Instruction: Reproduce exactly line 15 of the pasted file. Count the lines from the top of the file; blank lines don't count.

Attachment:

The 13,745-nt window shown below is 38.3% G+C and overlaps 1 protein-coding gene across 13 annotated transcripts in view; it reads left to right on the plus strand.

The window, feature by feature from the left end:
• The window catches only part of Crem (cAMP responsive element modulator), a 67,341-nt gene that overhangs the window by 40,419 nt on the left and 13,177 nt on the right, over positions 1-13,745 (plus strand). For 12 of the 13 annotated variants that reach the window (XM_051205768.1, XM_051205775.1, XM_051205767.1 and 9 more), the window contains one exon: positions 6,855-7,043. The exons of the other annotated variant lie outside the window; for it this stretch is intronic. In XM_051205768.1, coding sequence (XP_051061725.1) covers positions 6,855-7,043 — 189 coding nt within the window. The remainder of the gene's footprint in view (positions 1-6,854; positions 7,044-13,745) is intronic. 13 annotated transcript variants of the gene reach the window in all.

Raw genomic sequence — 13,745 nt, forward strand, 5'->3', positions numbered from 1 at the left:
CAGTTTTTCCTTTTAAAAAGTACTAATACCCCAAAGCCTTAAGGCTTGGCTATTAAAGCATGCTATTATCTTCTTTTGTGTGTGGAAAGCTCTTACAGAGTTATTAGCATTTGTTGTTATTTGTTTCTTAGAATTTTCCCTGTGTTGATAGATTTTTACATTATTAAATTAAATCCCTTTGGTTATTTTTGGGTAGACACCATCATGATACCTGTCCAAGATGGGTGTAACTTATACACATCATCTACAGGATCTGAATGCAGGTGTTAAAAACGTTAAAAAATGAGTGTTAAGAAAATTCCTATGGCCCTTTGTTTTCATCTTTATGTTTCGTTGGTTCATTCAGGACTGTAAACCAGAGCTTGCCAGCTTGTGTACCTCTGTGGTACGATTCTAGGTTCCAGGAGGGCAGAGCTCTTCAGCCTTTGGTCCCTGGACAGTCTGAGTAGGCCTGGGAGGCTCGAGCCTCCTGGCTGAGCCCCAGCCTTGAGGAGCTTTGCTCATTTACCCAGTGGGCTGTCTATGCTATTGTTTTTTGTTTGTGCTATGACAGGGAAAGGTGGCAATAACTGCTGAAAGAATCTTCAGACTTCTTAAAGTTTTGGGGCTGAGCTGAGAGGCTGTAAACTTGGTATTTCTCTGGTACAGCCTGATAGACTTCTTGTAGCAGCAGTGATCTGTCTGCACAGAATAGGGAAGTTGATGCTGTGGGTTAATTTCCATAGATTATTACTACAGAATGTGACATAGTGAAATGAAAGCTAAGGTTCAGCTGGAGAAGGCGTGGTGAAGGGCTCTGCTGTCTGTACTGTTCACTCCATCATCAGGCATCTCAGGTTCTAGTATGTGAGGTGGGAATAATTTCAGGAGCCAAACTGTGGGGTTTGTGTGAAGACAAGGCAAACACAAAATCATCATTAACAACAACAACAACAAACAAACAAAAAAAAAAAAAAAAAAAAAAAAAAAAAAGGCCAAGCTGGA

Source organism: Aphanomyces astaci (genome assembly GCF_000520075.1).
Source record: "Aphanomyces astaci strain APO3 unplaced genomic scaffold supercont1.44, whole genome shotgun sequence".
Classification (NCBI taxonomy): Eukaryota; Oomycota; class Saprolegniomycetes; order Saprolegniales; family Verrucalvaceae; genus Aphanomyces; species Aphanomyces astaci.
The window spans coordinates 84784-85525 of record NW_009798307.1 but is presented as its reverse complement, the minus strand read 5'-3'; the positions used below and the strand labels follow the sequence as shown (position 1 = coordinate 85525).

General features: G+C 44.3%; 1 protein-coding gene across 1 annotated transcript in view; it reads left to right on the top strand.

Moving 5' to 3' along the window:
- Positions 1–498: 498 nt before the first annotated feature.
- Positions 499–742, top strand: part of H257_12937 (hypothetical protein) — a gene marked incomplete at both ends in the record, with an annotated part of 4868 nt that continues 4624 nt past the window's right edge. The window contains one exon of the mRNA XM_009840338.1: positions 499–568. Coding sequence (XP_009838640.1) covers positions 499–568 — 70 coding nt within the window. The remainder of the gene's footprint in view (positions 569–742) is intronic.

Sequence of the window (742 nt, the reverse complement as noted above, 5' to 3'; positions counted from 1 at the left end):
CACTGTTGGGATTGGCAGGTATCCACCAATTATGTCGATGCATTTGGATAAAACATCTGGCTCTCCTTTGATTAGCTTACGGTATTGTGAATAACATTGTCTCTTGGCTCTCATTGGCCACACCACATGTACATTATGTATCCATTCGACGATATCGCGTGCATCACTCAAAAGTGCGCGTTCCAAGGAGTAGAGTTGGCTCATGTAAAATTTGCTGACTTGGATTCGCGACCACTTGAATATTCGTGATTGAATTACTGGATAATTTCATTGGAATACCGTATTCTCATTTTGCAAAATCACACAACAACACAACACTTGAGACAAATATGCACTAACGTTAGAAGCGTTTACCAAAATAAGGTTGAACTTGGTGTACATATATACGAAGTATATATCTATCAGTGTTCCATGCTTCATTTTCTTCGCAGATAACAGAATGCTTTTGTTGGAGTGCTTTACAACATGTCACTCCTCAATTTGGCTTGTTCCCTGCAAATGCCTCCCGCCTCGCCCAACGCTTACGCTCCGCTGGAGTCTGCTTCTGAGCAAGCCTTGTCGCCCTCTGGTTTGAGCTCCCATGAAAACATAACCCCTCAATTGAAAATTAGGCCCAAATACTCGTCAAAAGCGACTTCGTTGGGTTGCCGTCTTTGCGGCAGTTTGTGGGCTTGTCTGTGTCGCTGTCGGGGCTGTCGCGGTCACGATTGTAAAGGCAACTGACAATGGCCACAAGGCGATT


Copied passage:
CACTGTTGGGATTGGCAGGTATCCACCAATTATGTCGATGCATTTGGATAAAACATCTGGCTCTCCTTTGATTAGCTTACGGTATTGTGAATAACATTGTCTCTTGGCTCTCATTGGCCACACCACATGTACATTATGTATCCATTCGACGATATCGCGTGCATCACTCAAAAGTGCGCGTTCCAAGGAGTAGAGTTGGCTCATGTAAAATTTGCTGACTTGGATTCGCGACCACTTGAATATTCGTGATTGAATTACTGGATAATTTCATTGGAATACCGTATTCTCATTTTGCAAAATCACACAACAACACAACACTTGAGACAAATATGCACTAACGTTAGAAGCGTTTACCAAAATAAGGTTGAACTTGGTGTACATATATACGAAGTATATATCTATCAGTGTTCCATGCTTCATTTTCTTCGCAGATAACAGAATGCTTTTGTTGGAGTGCTTTACAACATGTCACTCCTCAATTTGGCTTGTTCCCTGCAAATGCCTCCCGCCTCGCCCAACGCTTACGCTCCGCTGGAGTCTGCTTCTGAGCAAGCCTTGTCGCCCTCTGGTTTGAGCTCCCATGAAAACATAACCCCTCAATTGAAAATTAGGCCCAAATACTCGTCAAAAGCGACTTCGTTGGGTTGCCGTCTTTGCGGCAGTTTGTGGGCTTGTCTGTGTCGCTGTCGGGGCTGTCGCGGTCACGATTGTAAAGGCAACTGACAATGGCCACAAGGCGATT